Bias is not always intentional. Intentional bias is the easiest to overcome, since it is the most obvious. On the other hand, subconscious bias requires more intense searching to discover. Bias is a natural result of numerous factors: Upbringing, family life, personal experiences, faith, education, friends and location all shape the individual and the way the individual sees things. We often argue here that one piece of information in five hands is of greater value than five pieces of information in one hand, thanks to the variety of perspectives that can be brought to bear. This is why Stratfor's analytical staff is multinational in composition. Techniques such as acknowledging and identifying bias, using alternative viewpoints in the analytical process, and clearly laying out assumptions as differentiated from facts all serve to help overcome bias. Perhaps the best individuals we could use to cover the U.S. election, then, would be foreign nationals living abroad, able to observe the process through less invested eyes.
A Dispassionate View

If we were to apply our process to the U.S. election, as divested of outcome and involvement as we are with other countries, it would perhaps be jarring to our U.S. readership (and perhaps our foreign readership as well). We would discuss the struggles within the opposition conservative party. With no viable centrist candidate, it is instead torn between a strong right-wing fringe candidate with a reputation among his own party in Congress for being uncooperative and an outsider businessman/media star who has openly donated to both parties in years past and who favors provocative statements (perhaps even intentionally provocative, given his extensive media experience). We would talk about the clashes within the ruling liberal party between an establishment candidate, the spouse of a former president and potentially the first woman to assume the U.S. presidency, and an avowed socialist who, despite his age, has drawn heavily on youth support.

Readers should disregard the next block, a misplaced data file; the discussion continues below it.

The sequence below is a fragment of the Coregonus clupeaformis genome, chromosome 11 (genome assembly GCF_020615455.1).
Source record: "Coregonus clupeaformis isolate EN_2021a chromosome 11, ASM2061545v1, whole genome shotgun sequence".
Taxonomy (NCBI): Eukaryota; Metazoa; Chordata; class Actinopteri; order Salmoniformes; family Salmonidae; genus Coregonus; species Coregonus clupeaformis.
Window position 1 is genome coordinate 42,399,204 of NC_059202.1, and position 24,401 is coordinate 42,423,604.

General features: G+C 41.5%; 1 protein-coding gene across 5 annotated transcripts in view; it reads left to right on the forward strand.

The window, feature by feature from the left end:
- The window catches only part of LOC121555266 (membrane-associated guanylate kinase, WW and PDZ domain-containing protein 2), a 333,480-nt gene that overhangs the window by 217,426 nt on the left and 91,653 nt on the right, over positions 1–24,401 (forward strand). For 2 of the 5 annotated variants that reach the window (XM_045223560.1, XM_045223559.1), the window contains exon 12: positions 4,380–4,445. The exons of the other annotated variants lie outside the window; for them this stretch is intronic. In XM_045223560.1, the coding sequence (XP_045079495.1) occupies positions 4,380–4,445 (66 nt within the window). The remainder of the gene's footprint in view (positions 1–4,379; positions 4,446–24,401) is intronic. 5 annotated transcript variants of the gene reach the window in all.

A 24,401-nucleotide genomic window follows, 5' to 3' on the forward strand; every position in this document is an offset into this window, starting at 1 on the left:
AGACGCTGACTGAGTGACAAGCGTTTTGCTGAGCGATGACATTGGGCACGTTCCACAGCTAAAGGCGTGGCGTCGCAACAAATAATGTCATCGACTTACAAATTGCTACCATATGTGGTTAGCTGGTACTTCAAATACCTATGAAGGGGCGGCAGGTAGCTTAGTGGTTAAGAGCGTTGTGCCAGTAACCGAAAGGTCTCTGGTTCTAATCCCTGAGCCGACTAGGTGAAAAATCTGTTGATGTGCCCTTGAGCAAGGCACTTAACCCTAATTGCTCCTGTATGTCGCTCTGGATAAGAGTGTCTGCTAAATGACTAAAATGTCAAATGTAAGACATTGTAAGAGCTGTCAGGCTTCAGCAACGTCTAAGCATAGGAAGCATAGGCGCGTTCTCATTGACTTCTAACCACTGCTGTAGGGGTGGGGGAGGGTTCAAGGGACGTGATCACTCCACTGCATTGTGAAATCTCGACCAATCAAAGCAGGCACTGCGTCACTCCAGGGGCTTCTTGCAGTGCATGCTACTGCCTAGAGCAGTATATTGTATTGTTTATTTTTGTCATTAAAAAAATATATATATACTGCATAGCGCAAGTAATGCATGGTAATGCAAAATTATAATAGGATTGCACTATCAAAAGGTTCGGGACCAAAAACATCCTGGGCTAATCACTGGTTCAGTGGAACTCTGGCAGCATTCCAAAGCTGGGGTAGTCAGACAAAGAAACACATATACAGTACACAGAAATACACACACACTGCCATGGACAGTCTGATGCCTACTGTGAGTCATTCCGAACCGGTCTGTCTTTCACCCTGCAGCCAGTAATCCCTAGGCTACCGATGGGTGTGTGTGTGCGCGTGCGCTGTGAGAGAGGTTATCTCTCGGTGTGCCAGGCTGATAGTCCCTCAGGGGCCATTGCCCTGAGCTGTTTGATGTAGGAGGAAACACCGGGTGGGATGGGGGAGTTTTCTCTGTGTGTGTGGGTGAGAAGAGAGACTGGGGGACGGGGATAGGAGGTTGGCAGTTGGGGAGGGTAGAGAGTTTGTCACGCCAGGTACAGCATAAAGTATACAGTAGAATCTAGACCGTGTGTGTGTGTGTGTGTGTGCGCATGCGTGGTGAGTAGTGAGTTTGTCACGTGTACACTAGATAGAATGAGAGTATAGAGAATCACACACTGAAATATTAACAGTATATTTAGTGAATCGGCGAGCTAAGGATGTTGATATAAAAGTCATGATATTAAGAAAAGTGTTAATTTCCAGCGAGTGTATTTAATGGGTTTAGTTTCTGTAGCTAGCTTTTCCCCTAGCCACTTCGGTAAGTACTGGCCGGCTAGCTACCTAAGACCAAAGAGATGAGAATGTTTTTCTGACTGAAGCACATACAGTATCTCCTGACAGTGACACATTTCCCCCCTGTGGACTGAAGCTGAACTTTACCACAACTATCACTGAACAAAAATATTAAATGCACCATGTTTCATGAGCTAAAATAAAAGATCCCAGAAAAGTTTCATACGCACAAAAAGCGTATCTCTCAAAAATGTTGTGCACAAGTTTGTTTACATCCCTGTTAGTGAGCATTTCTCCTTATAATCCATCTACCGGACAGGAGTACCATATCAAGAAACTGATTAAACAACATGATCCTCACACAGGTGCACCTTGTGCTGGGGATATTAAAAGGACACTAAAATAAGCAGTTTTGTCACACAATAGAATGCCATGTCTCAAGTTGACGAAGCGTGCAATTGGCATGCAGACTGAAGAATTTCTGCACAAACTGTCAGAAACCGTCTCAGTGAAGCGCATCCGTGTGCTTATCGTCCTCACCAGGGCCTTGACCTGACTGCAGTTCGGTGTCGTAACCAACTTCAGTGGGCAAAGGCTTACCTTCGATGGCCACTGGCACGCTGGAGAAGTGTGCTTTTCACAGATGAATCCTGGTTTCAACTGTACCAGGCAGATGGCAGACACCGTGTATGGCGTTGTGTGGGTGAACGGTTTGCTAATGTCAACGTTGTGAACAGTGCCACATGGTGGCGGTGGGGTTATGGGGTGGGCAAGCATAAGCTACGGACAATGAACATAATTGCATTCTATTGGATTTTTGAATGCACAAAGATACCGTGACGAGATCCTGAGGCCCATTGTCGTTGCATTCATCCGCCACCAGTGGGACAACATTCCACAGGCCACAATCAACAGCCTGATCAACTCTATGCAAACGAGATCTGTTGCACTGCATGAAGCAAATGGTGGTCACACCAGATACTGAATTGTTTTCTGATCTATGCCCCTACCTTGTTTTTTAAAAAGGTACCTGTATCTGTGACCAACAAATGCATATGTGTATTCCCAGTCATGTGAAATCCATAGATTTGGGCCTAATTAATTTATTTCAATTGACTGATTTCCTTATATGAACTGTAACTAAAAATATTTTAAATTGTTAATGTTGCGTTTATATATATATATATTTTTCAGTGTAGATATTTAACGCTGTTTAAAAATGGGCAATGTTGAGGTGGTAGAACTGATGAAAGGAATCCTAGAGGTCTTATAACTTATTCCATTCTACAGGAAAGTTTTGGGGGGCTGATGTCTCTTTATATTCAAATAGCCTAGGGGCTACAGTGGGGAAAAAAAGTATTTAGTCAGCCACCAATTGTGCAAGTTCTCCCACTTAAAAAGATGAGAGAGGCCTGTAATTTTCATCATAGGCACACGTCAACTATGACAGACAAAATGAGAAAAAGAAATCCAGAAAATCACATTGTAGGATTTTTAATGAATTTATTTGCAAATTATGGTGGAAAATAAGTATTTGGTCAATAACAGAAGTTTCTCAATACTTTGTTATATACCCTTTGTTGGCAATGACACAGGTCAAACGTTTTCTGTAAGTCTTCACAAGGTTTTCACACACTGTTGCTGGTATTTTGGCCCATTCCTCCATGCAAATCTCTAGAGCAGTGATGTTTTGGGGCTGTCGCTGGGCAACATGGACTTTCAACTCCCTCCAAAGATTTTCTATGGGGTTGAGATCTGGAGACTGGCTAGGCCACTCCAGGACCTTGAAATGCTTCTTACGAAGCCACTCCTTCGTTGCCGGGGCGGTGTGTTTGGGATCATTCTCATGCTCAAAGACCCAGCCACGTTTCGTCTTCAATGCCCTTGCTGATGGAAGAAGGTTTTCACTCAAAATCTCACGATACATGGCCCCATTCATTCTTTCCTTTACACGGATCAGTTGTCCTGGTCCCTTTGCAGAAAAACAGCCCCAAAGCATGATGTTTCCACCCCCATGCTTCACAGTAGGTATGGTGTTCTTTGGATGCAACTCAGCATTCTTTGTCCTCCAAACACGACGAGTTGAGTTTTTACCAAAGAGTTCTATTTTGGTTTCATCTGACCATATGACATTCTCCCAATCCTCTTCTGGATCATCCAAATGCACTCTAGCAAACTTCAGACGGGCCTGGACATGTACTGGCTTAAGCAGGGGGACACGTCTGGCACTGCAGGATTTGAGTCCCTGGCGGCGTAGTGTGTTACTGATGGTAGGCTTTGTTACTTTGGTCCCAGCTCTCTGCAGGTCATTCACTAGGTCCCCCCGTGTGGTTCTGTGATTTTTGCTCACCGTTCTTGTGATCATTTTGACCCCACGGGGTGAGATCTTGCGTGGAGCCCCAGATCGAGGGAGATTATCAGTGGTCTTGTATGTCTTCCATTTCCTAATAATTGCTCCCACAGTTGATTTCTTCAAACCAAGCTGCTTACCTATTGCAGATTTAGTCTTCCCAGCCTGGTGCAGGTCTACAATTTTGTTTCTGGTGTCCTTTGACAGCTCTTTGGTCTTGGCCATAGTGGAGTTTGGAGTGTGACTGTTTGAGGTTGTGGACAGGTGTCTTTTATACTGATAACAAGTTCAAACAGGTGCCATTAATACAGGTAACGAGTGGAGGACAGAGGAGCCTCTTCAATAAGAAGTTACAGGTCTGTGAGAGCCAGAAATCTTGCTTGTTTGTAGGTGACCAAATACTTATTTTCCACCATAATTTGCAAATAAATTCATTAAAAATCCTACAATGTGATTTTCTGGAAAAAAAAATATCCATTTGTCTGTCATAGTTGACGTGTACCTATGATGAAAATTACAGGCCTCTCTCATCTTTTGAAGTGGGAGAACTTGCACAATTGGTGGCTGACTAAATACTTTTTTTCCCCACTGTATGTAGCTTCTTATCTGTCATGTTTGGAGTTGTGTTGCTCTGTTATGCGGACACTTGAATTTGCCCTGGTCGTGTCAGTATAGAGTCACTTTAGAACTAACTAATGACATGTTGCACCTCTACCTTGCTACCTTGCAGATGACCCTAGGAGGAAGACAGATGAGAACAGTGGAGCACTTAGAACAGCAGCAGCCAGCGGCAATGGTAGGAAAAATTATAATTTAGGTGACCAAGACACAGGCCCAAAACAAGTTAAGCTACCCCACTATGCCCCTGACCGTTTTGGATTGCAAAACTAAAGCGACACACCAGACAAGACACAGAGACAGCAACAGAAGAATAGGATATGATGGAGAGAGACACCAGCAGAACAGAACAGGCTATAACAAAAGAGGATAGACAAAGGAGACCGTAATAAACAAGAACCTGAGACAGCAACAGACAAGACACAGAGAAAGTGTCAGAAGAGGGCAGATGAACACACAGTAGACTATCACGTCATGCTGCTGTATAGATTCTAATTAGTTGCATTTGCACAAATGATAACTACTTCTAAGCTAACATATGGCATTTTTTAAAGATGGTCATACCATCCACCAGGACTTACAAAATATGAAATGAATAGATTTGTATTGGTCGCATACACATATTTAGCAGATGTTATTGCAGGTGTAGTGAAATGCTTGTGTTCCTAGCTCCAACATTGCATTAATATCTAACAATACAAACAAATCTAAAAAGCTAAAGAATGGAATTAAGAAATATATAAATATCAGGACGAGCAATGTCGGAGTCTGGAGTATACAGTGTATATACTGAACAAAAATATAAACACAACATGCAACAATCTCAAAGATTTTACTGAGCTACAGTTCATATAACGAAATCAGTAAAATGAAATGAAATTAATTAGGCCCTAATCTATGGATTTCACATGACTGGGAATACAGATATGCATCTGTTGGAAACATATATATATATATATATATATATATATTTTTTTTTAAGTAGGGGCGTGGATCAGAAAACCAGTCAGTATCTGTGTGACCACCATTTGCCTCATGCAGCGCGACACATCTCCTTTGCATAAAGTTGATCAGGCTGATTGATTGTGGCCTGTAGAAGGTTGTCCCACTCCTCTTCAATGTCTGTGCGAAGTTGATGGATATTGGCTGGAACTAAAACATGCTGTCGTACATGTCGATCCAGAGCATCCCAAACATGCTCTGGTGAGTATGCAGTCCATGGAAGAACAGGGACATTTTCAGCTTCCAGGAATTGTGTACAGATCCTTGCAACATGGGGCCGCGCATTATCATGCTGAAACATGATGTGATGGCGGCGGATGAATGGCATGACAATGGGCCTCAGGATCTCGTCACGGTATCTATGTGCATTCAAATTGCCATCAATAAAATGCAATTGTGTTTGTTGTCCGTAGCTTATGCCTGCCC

We would look at a nation that is still recovering from a massive economic downturn, one that rocked the world. A country where the financial institutions that contributed to the crisis not only appear to have avoided punishment but also are once again thriving, exacerbating the gap between the status of economic recovery overall and the public's perception of economic stability. It is a country that, not necessarily seeing a strong economic recovery for the middle class or blue-collar labor, is now turning against immigration (once again — this has been a fairly typical cycle since nearly the nation's foundation).

It is a country that has been heavily engaged in overseas conflict for well over a decade, where support for the seemingly interminable, distant war is flagging. A country not only facing an imprecisely defined opponent (is terrorism a thing, an ideology or a group of people?) but also seeing the resurgence of peer rivals (Russia and perhaps China). It is a country dealing with a fracturing Europe, long the center of a global alliance structure. A country coming to grips with the unrequested, but no less real, shift of the global center of gravity from the North Atlantic to the North American continent. It is a country that appears to have a global responsibility but that, after years of extensive involvement, has come to question that duty.